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Old 09-17-2012, 10:16 AM
 
Location: Somewhere in deep in Maine
3,493 posts, read 2,554,319 times
Reputation: 4240

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Clearly I want to buy a set of winter tires. A friend of mine in Ellsworth says that the roads get plowed pretty quickly, and in that nothing winter last year, they sure did. I found that I was mostly contending with light snow pack, ice, slushy ice and frozen slush from daytime melting. I didn't have to deal with deep snow or snow covered roads much.

So I need this year to buy tires that fit the conditions.

What are the conditions that you find in Coastal Maine in a normal winter?
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Old 09-17-2012, 10:56 AM
 
Location: 3.5 sq mile island ant nest next to Canada
3,015 posts, read 4,882,522 times
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I find that at times there is slush and patches of ice and some water from melting across the roads. Most times I find bare roads. Washington County plows and town plows seem to do a great job of plowing, IMO. I can tell the difference from Gouldsboro on home coming from Bangor or wherever. Most of the winter there are bare roads unless you stray too far to the shoulder. With a "Pius" heavy, aggressive tread as on my Jeep, ruins the gas mileage. Still, it's real good so this is relative. All seasons have never given me a problem and I have been (rightly) accused of driving it like I stole it.
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Old 09-17-2012, 11:54 AM
 
Location: Somewhere in deep in Maine
3,493 posts, read 2,554,319 times
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I'd like to maximize traction on my AWD Subaru, but I need to look for a tire that has to occasional duty in ice and slush, but mostly runs on very cold dry and wet roads. I need a winter tire, but not necessarily a snow tire. If I need to drive through deep snow, I will crank up the AWD Ford Explorer.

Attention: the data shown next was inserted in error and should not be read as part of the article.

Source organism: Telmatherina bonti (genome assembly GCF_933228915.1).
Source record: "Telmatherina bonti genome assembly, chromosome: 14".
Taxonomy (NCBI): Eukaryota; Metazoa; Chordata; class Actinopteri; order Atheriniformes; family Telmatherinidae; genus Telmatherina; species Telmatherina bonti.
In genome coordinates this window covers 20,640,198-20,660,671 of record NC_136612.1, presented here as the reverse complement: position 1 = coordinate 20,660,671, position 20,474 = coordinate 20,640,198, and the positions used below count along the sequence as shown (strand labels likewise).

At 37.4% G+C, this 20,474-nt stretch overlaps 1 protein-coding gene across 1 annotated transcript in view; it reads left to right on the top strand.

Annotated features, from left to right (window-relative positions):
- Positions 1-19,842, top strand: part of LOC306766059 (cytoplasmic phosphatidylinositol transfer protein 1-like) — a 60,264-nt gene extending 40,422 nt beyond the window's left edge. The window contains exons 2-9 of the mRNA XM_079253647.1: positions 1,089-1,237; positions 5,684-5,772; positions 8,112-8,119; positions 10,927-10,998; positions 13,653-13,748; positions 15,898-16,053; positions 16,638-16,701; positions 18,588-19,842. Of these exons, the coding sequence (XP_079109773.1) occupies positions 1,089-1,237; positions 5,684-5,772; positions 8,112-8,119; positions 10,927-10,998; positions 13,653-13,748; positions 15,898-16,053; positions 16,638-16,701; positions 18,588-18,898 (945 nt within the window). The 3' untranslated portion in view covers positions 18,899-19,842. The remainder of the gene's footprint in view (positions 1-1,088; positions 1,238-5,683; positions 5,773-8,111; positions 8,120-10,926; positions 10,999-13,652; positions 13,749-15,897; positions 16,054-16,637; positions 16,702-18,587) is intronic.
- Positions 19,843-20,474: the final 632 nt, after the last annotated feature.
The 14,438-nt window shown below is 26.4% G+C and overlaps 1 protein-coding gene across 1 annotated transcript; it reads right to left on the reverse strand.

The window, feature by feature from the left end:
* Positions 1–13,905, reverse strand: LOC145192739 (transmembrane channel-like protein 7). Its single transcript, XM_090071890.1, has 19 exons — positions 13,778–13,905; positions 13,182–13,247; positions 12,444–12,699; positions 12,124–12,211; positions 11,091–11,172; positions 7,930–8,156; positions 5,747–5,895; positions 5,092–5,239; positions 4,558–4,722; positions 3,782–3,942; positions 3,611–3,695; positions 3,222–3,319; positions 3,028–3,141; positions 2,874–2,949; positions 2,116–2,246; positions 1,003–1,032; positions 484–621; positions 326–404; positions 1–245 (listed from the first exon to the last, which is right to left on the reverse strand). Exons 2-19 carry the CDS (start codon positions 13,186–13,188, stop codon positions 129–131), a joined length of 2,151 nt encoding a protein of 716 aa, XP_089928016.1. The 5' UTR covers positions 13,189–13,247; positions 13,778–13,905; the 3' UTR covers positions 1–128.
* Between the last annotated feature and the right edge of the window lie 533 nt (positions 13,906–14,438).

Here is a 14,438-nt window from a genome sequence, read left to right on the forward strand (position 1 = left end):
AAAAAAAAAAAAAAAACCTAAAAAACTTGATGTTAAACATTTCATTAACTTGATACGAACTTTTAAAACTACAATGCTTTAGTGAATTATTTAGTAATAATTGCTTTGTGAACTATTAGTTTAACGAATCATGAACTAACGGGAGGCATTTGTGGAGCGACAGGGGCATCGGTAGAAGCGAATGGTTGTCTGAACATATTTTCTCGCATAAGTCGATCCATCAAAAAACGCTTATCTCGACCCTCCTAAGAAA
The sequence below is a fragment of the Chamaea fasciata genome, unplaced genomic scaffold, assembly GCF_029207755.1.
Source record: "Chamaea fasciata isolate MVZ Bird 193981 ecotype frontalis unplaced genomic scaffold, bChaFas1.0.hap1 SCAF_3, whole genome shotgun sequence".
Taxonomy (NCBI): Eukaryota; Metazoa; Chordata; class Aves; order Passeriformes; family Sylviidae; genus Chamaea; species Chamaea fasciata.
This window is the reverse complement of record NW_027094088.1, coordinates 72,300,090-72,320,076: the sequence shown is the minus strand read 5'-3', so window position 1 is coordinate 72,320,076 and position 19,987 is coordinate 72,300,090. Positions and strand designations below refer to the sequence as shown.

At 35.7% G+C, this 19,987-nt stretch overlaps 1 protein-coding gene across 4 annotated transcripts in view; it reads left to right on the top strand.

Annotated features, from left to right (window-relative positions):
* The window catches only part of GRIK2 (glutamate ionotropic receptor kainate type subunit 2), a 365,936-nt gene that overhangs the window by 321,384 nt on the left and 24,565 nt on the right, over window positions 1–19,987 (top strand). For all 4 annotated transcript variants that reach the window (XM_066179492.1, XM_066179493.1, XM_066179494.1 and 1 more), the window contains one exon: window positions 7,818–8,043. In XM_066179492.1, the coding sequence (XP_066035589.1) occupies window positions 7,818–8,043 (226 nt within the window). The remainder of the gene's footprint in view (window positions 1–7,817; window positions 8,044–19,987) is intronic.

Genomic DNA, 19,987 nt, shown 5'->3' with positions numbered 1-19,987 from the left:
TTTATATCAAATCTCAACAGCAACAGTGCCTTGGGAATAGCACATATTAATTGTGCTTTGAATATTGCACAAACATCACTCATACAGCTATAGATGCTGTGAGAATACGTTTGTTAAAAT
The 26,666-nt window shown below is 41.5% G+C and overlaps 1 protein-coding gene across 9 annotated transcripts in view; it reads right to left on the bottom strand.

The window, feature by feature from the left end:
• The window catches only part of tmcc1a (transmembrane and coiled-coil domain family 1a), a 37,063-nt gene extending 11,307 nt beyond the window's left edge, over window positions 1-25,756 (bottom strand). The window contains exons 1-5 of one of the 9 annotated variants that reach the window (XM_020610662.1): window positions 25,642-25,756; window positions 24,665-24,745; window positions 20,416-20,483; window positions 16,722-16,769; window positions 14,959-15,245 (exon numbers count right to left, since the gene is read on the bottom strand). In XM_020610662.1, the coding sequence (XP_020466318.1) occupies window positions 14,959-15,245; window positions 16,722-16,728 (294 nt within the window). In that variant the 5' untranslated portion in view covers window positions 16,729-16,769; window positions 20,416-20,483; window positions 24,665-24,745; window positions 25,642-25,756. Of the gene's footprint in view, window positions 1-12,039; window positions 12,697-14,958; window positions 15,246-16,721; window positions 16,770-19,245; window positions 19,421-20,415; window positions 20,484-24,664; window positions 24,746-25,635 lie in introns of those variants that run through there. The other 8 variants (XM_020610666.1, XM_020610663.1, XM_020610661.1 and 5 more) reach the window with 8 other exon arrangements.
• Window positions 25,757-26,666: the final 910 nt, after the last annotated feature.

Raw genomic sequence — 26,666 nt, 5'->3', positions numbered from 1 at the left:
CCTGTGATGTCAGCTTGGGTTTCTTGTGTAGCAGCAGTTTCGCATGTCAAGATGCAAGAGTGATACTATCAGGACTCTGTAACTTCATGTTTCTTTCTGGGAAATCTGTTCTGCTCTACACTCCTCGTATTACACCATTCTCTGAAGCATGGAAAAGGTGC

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Old 09-17-2012, 11:56 AM
 
Location: 3.5 sq mile island ant nest next to Canada
3,015 posts, read 4,882,522 times
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Talked to the tire dealer in Ellsworth or Brewer? They can guide.
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Old 09-17-2012, 12:05 PM
 
Location: Somewhere in deep in Maine
3,493 posts, read 2,554,319 times
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Quote:
Originally Posted by retiredtinbender View Post
Talked to the tire dealer in Ellsworth or Brewer? They can guide.
I prefer not to talk to the people who sell the tires. They want you to buy their tires. Besides, they can't come even close to matching the price on the tires. I looked at a set of four from a local dealer in Ellsworth. He wanted $612+ tax to mount the tires on my car. I can have them shipped to my house for a grand total of $383 from Tirebuyer.com. Its not going to cost me $57.25 EACH to have them mounted at my local car fixing garage. Heck, EVEN outrageous VIP doesn't charge more than $19.95 for balance and mounting per tire.
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Old 09-17-2012, 05:43 PM
 
Location: Oregon
56 posts, read 94,826 times